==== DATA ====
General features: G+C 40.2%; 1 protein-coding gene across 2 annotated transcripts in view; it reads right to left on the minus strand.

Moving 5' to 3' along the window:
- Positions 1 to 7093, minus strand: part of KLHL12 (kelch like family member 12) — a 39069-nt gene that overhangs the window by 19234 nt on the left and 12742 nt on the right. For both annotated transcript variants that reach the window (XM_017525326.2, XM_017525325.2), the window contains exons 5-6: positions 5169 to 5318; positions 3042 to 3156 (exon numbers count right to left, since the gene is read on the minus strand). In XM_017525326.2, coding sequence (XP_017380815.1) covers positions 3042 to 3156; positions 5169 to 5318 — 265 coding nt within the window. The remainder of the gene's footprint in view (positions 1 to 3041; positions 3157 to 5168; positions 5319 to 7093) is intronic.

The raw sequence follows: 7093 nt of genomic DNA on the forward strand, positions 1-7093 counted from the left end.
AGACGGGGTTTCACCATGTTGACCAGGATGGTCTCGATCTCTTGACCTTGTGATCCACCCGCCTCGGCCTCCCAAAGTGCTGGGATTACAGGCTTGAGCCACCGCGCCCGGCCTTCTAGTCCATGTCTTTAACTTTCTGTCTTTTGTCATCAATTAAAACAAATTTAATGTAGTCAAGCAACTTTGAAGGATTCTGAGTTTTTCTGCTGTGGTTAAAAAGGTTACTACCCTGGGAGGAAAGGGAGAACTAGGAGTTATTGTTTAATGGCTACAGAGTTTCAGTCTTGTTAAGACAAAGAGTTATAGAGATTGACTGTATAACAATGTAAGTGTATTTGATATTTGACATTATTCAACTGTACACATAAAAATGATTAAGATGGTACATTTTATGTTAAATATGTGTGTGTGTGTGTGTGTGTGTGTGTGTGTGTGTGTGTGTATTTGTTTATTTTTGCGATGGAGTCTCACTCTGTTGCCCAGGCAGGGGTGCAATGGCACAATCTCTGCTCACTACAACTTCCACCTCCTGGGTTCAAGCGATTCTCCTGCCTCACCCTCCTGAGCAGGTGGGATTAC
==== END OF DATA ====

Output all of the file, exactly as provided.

General features: G+C 40.2%; 1 protein-coding gene across 2 annotated transcripts in view; it reads right to left on the minus strand.

Moving 5' to 3' along the window:
- Positions 1 to 7093, minus strand: part of KLHL12 (kelch like family member 12) — a 39069-nt gene that overhangs the window by 19234 nt on the left and 12742 nt on the right. For both annotated transcript variants that reach the window (XM_017525326.2, XM_017525325.2), the window contains exons 5-6: positions 5169 to 5318; positions 3042 to 3156 (exon numbers count right to left, since the gene is read on the minus strand). In XM_017525326.2, coding sequence (XP_017380815.1) covers positions 3042 to 3156; positions 5169 to 5318 — 265 coding nt within the window. The remainder of the gene's footprint in view (positions 1 to 3041; positions 3157 to 5168; positions 5319 to 7093) is intronic.

The raw sequence follows: 7093 nt of genomic DNA on the forward strand, positions 1-7093 counted from the left end.
AGACGGGGTTTCACCATGTTGACCAGGATGGTCTCGATCTCTTGACCTTGTGATCCACCCGCCTCGGCCTCCCAAAGTGCTGGGATTACAGGCTTGAGCCACCGCGCCCGGCCTTCTAGTCCATGTCTTTAACTTTCTGTCTTTTGTCATCAATTAAAACAAATTTAATGTAGTCAAGCAACTTTGAAGGATTCTGAGTTTTTCTGCTGTGGTTAAAAAGGTTACTACCCTGGGAGGAAAGGGAGAACTAGGAGTTATTGTTTAATGGCTACAGAGTTTCAGTCTTGTTAAGACAAAGAGTTATAGAGATTGACTGTATAACAATGTAAGTGTATTTGATATTTGACATTATTCAACTGTACACATAAAAATGATTAAGATGGTACATTTTATGTTAAATATGTGTGTGTGTGTGTGTGTGTGTGTGTGTGTGTGTGTGTGTATTTGTTTATTTTTGCGATGGAGTCTCACTCTGTTGCCCAGGCAGGGGTGCAATGGCACAATCTCTGCTCACTACAACTTCCACCTCCTGGGTTCAAGCGATTCTCCTGCCTCACCCTCCTGAGCAGGTGGGATTAC